Sunday, May 20, 2007

Lebanon: Gunfight at the Nahr al-Bared corral

The Lebanese army is actively engaged in military action in the north of the country against Palestinian fighters centered on one of those infamous refugee camps, Nahr al-Barad located just southwest of the city of Tripoli.

At least 23 Lebanese army and 19 Palestinians have been killed so far in the gunbattles, which have spread to the outskirts of Tripoli itself after the Palestinians opened fire on roads leading to the city and ambushed a Lebanese military unit.

Reportedly, 8 Lebanese soldiers have been taken prisoner by the Palestinians as well

For those of you who don't know, Palestinian `refugees', as elsewhere in much of the Arab world are subjected to treatment that makes that nasty Zionist so-called occupation look positively benign. The Palestinians are despised by many Lebanese for the role they played in sparking the civil war back in the `80's and overturning the precarious factional balance that kept Lebanon peaceful until Arafat and the Palestinians came along after being chased out of Jordan. They are, essentially imprisoned in camps like Ein al-Hewar and Nahr al-Barad and forbidden to work in most professions, own land or otherwise participate in normal activities, and the Lebanese Authorities normally keep a tight watch on the inhabitants.

This is a natural breeding ground for Islamic terrorists, as the Palestinians lend themselves to the idea of being shock troops for different factions.

In this case, it appears that the Palestinians in question belong to Fatah al-Islam, a group with ties to al-Qaeda, and most likely Iran and Syria, although the official Syrian backed Palestinian group is called Fatah Uprising and this is supposedly an offshoot - but given Fatah al-Islam's heavy weaponry, it's obvious that Iran and Syria are involved somewhere.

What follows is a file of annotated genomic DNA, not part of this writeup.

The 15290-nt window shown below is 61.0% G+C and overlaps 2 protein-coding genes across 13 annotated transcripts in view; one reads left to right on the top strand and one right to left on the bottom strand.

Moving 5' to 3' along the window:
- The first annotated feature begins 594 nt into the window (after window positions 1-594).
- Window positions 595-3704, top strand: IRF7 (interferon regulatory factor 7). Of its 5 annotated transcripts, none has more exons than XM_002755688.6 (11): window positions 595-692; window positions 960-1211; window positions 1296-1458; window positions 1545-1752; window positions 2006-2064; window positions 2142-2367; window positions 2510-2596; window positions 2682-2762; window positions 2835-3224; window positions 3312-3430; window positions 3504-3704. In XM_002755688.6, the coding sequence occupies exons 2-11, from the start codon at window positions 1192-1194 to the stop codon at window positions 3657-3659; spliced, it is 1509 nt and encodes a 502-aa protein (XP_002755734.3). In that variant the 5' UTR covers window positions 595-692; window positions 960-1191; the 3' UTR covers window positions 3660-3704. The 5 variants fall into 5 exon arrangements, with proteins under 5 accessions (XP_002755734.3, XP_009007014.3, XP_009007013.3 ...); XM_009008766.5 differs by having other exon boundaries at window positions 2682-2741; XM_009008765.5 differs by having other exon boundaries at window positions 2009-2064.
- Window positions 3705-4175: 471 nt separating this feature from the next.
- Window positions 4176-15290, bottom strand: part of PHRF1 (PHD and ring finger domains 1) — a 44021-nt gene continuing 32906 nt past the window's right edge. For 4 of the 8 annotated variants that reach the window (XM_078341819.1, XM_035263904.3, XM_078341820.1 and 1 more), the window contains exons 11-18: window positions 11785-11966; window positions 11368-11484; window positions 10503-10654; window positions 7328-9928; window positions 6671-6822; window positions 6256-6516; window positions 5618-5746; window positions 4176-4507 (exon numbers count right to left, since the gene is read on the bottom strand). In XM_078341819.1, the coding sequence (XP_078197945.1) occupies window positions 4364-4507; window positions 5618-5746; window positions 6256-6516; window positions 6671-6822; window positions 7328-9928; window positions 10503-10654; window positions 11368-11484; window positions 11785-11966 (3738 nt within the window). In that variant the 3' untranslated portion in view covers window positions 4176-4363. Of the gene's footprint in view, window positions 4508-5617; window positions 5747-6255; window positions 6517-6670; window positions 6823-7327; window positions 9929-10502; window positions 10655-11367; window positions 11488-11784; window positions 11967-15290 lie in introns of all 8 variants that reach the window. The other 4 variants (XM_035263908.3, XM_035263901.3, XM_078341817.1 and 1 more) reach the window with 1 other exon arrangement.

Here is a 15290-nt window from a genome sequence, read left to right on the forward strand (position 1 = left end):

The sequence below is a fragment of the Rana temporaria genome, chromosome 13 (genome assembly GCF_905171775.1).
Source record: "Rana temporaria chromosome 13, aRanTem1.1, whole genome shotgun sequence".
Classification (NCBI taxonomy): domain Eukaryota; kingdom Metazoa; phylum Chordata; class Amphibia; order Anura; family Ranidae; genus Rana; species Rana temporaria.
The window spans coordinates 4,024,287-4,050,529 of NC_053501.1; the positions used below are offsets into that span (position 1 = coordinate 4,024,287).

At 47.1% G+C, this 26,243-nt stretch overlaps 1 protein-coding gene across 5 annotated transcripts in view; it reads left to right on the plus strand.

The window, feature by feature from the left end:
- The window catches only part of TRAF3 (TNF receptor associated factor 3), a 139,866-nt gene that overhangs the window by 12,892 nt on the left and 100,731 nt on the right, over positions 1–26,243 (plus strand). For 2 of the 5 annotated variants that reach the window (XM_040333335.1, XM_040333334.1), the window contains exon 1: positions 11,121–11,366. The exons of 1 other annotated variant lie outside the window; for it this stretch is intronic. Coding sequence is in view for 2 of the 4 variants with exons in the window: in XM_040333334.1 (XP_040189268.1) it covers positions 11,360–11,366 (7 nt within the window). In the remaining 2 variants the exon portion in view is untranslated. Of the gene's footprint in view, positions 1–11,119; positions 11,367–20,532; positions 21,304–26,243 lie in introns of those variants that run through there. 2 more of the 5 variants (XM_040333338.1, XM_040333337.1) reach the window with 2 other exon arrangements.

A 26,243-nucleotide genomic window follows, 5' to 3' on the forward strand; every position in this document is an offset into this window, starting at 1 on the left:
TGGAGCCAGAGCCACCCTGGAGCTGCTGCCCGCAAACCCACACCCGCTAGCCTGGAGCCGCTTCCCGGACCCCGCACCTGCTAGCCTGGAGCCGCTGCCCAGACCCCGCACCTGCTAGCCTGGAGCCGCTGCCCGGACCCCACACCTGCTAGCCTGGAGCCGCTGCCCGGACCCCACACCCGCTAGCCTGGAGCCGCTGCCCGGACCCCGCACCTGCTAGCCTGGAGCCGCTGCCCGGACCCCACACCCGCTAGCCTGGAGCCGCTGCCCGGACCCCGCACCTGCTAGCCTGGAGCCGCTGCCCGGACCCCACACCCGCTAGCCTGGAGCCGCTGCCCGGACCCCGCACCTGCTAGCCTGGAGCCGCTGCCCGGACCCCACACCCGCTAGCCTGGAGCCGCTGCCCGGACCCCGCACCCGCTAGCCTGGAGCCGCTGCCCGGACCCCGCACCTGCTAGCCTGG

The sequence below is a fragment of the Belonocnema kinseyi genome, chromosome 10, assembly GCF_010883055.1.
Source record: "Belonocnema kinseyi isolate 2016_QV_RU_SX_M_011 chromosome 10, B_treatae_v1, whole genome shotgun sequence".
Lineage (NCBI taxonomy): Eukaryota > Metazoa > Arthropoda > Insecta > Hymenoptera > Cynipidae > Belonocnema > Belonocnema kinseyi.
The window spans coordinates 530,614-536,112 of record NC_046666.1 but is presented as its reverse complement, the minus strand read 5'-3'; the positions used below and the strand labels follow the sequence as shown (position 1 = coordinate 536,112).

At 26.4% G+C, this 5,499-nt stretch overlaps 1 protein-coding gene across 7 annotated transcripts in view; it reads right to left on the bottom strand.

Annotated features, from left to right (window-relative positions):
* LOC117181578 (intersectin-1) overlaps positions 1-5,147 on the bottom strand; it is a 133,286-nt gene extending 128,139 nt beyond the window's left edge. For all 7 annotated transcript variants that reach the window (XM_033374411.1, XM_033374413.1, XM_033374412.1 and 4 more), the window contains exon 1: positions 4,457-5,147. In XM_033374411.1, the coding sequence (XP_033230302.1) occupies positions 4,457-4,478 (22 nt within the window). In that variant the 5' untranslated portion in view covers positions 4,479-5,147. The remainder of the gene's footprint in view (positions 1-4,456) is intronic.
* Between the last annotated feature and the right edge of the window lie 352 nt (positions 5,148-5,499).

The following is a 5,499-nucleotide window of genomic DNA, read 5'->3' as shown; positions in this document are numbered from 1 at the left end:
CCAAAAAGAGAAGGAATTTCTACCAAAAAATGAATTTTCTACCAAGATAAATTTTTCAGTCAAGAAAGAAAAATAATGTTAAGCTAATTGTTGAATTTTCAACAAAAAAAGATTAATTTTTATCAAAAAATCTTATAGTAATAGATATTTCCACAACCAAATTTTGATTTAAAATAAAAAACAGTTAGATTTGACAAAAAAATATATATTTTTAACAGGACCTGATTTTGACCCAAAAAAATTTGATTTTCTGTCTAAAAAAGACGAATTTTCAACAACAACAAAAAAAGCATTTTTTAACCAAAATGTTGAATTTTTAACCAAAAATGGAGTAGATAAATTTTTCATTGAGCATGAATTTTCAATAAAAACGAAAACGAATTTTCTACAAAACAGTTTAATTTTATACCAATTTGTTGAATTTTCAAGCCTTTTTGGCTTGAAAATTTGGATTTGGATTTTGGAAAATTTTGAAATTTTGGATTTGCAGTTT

Can't tell the jihadis without a scorecard, hmmm?

The fun started, according to my sources when some of the Fatah al-Islam boys held up a bank in a small town southeast of Tripoli called Amyoun got away with around $120,000 and were chased by the Lebanese government authorities back into the camp...which is when the shooting broke out.

The Lebanese Army sent reinforcements to the outskirts of Nahr al-Bared, but didn't go inside the camp, in line with a 1969 Arab League agreement that bars Lebanese security forces from entering Palestinian camps.

This is likely connected with Syria's efforts to derail UN efforts to set up an international tribunal to try suspects in the 2005 assassination of Rafiq Hariri...some of whom are higher ups in the Assad government. So this is more than just the simple battle against `al-Qaeda radicals' that it's being reported as.

Another factor bearing this out is the fact that, just like the Mafia, groups like Hezbollah, Amal and the other militias and factions control their turf religiously, and it's unlikely that upstarts like Fatah al-islam would have gotten away with committing a bank robbery like this unless it was sanctioned by higher, say, Syria and Iran.

We'll see what develops...

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